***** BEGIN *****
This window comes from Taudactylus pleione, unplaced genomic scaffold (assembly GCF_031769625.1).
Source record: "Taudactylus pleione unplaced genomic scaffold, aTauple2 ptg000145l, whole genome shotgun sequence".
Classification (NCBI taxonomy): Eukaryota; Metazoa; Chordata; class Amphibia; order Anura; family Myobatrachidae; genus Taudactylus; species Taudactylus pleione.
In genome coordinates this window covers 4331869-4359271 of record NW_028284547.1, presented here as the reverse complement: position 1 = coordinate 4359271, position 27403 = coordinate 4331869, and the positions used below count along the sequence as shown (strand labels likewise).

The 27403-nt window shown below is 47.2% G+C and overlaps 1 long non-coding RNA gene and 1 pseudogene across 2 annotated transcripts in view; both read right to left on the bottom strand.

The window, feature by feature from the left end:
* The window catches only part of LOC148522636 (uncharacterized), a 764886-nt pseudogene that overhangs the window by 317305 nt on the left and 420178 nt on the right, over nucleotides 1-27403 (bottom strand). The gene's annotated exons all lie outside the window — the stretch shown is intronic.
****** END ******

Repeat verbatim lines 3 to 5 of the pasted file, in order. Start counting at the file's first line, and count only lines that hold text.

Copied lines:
Classification (NCBI taxonomy): Eukaryota; Metazoa; Chordata; class Amphibia; order Anura; family Myobatrachidae; genus Taudactylus; species Taudactylus pleione.
In genome coordinates this window covers 4331869-4359271 of record NW_028284547.1, presented here as the reverse complement: position 1 = coordinate 4359271, position 27403 = coordinate 4331869, and the positions used below count along the sequence as shown (strand labels likewise).

The 27403-nt window shown below is 47.2% G+C and overlaps 1 long non-coding RNA gene and 1 pseudogene across 2 annotated transcripts in view; both read right to left on the bottom strand.